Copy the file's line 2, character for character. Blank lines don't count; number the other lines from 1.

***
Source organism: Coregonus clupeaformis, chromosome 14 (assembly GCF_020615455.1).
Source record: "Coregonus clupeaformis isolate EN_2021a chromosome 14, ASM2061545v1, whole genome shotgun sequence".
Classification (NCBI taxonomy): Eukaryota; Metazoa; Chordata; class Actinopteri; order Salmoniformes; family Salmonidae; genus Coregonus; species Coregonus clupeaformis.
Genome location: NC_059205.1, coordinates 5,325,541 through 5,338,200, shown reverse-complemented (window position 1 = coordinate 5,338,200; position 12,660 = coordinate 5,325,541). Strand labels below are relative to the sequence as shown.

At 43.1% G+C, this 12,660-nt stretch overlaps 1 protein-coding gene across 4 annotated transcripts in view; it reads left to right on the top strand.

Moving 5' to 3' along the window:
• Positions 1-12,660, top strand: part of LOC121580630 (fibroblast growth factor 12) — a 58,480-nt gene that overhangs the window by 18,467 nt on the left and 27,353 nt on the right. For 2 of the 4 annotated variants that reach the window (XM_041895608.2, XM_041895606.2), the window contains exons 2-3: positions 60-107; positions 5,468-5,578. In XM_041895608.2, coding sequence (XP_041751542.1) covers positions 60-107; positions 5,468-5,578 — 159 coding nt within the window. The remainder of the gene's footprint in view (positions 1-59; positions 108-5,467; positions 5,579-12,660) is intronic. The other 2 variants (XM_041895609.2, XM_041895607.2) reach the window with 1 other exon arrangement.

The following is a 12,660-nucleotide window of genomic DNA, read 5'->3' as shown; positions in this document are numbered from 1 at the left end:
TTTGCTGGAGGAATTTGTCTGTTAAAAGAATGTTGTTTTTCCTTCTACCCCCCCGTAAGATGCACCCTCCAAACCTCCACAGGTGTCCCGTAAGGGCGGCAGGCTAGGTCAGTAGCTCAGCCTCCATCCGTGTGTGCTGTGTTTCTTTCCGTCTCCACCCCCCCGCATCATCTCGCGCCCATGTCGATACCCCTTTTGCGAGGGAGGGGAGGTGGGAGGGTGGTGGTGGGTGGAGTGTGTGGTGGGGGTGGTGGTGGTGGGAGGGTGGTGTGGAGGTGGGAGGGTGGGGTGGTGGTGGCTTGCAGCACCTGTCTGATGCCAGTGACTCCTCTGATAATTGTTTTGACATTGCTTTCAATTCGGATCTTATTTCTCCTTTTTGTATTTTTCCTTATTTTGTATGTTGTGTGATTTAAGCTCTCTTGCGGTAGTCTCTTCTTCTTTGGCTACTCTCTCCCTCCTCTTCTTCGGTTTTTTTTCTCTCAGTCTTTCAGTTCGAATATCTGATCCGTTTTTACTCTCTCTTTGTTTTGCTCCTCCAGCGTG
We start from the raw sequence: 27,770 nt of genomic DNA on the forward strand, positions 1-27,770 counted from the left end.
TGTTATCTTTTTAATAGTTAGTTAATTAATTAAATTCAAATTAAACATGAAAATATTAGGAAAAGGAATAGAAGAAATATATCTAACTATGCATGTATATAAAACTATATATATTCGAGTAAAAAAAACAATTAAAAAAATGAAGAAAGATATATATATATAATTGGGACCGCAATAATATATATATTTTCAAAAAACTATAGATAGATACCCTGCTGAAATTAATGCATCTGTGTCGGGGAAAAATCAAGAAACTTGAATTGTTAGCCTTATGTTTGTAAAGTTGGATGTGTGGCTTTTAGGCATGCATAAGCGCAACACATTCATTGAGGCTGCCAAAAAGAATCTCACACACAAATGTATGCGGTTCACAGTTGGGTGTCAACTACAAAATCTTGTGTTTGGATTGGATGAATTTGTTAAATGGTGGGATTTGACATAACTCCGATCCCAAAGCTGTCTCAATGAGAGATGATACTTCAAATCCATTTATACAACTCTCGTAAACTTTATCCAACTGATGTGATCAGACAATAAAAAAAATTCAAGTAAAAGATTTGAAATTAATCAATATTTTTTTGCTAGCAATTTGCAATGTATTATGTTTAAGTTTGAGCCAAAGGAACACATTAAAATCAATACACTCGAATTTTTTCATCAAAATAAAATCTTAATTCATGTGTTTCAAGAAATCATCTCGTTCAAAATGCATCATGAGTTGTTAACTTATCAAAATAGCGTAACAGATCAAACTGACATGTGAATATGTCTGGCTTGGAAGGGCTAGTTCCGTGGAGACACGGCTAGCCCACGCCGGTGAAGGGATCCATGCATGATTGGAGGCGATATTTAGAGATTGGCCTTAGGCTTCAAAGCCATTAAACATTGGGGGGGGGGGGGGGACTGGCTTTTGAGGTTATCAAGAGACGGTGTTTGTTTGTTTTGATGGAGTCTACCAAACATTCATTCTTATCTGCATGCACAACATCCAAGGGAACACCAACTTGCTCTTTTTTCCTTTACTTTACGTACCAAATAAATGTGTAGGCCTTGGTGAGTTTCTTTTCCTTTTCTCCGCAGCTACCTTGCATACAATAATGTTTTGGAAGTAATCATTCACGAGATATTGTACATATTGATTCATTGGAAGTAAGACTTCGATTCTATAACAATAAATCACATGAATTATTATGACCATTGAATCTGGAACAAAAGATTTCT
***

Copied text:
Source record: "Coregonus clupeaformis isolate EN_2021a chromosome 14, ASM2061545v1, whole genome shotgun sequence".